May 15, 1988 |
A sense of ritual has always shaped Japanese theater, but the notables converging on the Kabukiza playhouse this chilly winter morning in taxicabs, subway cars, limousines and even rickshaws expect something out of the ordinary. On this day a brief ceremony that occurs only once a century has brought the entire Grand Kabuki family together.
September 3, 1987
JAMES A. DOOLITTLE THEATRE: Parking lot adjacent to the theater. Some street parking is available. Early arrival is suggested, due to the large number of events taking place in the Hollywood area. LOS ANGELES THEATRE CENTER: One of the better deals in town, the theater has a parking lot adjacent to theater on Spring; admission is $2. Very limited street parking is available. MARK TAPER FORUM AND DOROTHY CHANDLER PAVILION: Underground garage. $4. Limited street parking.
August 21, 1991
Sony Signs TV Deal: Columbia Pictures International Television, a division of Sony Pictures Entertainment, has signed an agreement to license feature films to the WOWOW Home Theater Channel, Japan's first direct-broadcast pay-television service. The long-term deal covers all films released by Sony's movie studios, Columbia Pictures and TriStar Pictures, as well as numerous titles from the company's 3,000-title film library.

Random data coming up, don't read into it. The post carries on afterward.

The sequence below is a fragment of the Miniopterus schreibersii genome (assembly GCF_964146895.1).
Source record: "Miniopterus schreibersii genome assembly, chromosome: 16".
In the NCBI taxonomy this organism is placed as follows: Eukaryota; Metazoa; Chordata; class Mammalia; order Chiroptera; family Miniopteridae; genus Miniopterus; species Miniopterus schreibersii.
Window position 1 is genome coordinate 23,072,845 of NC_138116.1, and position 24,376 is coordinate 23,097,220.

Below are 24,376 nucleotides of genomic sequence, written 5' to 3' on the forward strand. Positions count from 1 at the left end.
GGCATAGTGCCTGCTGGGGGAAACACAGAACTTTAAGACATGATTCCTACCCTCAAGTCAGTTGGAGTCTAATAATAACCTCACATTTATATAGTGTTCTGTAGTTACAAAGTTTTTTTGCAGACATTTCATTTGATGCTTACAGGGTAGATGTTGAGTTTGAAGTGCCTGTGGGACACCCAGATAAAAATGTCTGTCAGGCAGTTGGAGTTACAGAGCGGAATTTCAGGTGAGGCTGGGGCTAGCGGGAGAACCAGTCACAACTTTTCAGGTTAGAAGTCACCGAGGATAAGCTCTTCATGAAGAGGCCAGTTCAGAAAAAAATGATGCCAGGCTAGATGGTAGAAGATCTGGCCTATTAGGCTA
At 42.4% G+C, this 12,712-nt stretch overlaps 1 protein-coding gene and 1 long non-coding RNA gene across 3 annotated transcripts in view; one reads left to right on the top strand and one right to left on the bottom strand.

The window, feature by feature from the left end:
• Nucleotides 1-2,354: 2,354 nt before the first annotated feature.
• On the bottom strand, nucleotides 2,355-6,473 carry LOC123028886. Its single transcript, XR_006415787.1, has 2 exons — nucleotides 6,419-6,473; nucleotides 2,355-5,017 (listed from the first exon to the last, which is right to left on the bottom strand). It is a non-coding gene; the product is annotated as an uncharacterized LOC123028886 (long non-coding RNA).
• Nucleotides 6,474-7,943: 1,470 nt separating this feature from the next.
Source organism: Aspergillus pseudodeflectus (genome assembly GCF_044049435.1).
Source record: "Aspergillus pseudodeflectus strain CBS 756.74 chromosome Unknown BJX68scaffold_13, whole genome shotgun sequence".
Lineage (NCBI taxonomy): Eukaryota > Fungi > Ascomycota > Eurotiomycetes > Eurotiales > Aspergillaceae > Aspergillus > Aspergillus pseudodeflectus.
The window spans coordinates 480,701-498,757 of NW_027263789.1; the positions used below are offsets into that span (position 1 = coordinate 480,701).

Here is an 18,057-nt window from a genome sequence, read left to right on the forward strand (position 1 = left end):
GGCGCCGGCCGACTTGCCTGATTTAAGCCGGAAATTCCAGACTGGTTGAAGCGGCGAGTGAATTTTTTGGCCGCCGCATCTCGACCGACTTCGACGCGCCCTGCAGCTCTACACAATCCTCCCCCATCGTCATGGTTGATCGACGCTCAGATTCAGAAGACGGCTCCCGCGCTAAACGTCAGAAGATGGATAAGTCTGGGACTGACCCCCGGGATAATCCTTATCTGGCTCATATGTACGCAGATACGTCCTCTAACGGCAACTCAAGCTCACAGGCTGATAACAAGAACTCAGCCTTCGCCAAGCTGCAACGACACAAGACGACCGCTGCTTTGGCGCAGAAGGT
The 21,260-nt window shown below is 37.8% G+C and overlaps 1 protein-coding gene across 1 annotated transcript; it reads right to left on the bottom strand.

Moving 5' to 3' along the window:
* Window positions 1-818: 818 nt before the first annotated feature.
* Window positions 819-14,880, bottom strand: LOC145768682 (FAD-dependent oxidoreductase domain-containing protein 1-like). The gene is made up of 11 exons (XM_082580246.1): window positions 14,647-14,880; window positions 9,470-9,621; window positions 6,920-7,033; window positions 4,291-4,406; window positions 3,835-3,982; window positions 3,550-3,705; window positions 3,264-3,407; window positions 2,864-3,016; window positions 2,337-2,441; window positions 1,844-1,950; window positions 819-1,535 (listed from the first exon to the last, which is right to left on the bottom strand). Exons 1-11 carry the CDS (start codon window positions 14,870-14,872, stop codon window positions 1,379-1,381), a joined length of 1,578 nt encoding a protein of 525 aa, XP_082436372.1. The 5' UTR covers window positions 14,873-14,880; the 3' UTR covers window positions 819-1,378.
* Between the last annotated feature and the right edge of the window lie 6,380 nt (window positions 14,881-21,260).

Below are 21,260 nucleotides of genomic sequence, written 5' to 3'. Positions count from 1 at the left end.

October 31, 1988 |
Standing as an intriguing counterpoint to current trends, a massive show of some 550 pieces of art from Japan settled into Washington's National Gallery on Sunday for a three-month stint. Billed as the biggest show of artistic treasure ever to leave Japan--including a 700-year-old portrait that is the nation's equivalent to the Mona Lisa--"Japan: the Shaping of Daimyo Culture 1185-1868" is being seen as a way to help bridge the gap between the civilizations of the two countries.
May 7, 1985 |
Although the dazzling Kabuki theater of Japan has been a male enclave since 1629, women often specialize in related dance forms and head important Kabuki dance schools. In this regard, grandmaster Kanya Sanjo V brought pupils and guests to the stage of the Japan America Theatre on Sunday for her 30th annual Kabuki program.
January 23, 1985 |
Sixteen acting students sit on the floor in rows, locked in tight balls: foreheads on knees, arms clasped around shins, toes pointed up. Leg muscles are beginning to spasm involuntarily. It's almost the end of a 90-minute training session. Everyone is sweating. A Japanese shinae whistles through the air and the sword-like bamboo weapon smashes into a stack of rubber mats.